398

I keep getting an error that says

AttributeError: 'NoneType' object has no attribute 'something'

The code I have is too long to post here. What general scenarios would cause this AttributeError, what is NoneType supposed to mean and how can I narrow down what's going on?

6
  • 11
    Pull out the smallest bit of code that demonstrates the problem. Post that. Add print functions (or statements depending on the version) to reveal the actual values that variables actually have in the code that's having this problem.
    – S.Lott
    Jan 20, 2012 at 23:41
  • 1
    'NoneType' mean type = None. You are probably trying to access to an undeclared variable. You should post a gist so that we can help you.
    – Loïc G.
    Jan 20, 2012 at 23:41
  • 2
    @LoïcGRENON: "undeclared variable"? In Python? That doesn't make much sense. How would one declare a variable?
    – S.Lott
    Jan 20, 2012 at 23:42
  • Basically it means that you did yourobject = somthing_that_is_None before calling yourobject.babyruth. Maybe something_that_is_None is a function that return None. Without the code is impossible to know.
    – Rik Poggi
    Jan 20, 2012 at 23:44
  • 4
    @LoïcGRENON - Not in Python it's not. You get a "referenced before assignment" exception. Variables do not default to None.
    – g.d.d.c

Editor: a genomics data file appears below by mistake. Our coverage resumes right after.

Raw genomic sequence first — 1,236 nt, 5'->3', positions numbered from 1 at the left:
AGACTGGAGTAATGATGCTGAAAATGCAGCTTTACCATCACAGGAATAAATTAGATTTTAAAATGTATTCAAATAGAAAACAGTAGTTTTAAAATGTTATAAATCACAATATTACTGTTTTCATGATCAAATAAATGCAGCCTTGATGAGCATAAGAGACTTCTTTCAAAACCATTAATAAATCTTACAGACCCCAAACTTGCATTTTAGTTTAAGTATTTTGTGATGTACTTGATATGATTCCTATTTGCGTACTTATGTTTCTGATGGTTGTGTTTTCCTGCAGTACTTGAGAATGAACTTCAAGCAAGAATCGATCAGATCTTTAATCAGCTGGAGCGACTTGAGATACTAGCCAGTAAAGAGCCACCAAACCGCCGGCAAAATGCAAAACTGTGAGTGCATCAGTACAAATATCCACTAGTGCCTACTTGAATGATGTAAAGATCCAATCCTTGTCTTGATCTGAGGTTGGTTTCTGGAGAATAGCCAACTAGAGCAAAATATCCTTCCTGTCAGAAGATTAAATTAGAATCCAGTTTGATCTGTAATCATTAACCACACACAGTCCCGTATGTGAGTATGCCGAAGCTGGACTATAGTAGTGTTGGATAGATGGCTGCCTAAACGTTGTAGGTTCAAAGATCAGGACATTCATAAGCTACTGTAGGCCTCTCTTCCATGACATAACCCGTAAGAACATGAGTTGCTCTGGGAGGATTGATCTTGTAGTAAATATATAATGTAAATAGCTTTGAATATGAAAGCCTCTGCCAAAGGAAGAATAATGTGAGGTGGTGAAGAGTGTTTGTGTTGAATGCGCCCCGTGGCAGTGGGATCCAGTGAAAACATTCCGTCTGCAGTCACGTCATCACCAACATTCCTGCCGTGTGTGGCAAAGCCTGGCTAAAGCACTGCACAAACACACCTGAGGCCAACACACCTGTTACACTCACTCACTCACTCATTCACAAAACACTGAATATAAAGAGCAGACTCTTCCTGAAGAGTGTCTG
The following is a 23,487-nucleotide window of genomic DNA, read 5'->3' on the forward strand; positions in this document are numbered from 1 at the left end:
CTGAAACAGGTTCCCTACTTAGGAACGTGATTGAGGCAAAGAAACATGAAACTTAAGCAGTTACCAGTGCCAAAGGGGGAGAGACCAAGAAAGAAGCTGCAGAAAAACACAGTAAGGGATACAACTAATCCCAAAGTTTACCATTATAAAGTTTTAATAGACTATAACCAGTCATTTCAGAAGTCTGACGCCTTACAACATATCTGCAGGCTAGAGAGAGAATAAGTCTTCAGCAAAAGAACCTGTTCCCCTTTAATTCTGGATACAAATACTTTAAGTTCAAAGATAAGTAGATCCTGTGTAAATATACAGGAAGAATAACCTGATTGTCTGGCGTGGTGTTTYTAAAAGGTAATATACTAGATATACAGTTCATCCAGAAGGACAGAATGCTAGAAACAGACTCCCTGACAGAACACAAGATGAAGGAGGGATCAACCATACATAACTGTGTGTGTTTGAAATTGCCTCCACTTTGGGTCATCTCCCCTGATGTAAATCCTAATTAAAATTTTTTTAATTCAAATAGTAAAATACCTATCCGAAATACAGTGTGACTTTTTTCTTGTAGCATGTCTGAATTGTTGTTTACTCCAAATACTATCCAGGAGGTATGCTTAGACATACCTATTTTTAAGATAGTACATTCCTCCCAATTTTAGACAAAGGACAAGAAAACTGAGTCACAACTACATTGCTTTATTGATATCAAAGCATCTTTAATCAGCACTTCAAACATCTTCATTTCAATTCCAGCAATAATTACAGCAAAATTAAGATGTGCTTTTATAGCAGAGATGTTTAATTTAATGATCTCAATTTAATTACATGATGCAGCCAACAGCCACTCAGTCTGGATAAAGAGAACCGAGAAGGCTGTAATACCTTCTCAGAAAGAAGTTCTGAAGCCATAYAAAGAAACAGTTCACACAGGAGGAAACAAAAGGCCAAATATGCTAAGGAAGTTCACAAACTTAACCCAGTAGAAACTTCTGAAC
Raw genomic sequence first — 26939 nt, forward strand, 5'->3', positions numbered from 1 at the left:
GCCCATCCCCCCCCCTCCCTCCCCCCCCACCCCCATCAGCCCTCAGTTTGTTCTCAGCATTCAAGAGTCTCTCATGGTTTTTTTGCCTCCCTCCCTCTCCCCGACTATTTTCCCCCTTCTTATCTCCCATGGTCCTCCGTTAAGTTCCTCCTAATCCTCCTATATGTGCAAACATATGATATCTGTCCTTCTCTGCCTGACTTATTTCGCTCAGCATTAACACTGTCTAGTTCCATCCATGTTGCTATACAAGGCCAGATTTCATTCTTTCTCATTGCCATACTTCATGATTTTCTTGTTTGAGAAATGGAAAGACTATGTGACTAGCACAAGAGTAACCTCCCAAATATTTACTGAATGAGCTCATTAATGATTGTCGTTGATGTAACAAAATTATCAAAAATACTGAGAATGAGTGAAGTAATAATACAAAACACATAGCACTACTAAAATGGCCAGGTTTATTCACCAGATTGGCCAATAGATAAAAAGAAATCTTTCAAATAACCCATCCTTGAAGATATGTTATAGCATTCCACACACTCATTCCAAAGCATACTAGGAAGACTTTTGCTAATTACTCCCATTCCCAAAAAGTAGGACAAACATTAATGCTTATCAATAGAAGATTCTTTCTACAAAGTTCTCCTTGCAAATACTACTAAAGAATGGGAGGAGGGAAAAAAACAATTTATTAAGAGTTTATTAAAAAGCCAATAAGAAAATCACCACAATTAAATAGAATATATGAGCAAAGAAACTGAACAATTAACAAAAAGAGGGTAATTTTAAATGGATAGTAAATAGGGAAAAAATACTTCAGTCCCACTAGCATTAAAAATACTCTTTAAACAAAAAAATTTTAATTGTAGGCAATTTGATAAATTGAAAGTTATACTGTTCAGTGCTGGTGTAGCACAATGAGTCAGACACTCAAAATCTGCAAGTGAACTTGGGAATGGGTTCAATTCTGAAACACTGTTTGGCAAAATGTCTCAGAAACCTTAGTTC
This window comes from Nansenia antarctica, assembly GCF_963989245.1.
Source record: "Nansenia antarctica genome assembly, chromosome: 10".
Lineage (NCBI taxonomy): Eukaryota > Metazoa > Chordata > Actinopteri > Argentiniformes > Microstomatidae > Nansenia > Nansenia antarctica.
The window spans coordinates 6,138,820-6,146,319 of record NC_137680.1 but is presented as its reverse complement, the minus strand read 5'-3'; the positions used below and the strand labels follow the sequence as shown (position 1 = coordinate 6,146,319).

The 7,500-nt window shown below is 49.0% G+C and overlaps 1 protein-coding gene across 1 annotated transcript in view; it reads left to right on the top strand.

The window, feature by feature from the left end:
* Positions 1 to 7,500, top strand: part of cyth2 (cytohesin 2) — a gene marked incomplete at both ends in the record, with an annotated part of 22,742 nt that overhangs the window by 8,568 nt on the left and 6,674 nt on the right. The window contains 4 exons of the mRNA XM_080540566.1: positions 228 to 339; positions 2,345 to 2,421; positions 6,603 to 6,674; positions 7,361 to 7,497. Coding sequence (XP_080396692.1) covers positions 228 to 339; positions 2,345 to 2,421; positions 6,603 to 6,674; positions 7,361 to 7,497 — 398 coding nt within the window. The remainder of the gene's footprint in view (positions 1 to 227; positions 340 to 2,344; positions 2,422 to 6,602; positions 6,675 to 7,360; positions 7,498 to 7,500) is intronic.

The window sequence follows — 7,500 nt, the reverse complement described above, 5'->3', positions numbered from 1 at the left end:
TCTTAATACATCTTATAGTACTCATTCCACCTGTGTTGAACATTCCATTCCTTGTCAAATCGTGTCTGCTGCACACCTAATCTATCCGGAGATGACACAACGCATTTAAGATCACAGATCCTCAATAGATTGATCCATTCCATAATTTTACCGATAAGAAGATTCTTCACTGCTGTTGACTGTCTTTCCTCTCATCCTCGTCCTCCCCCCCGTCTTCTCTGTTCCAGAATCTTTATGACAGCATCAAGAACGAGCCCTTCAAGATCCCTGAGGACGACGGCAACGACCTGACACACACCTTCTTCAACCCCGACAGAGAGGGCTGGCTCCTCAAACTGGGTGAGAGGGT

Jan 20, 2012 at 23:47

11 Answers 11

391

NoneType means that instead of an instance of whatever Class or Object you think you're working with, you've actually got None. That usually means that an assignment or function call up above failed or returned an unexpected result.

0
129

You have a variable that is equal to None and you're attempting to access an attribute of it called 'something'.

foo = None
foo.something = 1

or

foo = None
print(foo.something)

Both will yield an AttributeError: 'NoneType'

2
  • 16
    This is probably unhelpful until you point out how people might end up getting a None out of something. An explicit foo = None is unlikely to be the problem; it's going to be foo = something() and you don't realize something() might return None when it doesn't succeed or the result set was empty or whatever.
    – tripleee
    Feb 4, 2019 at 8:02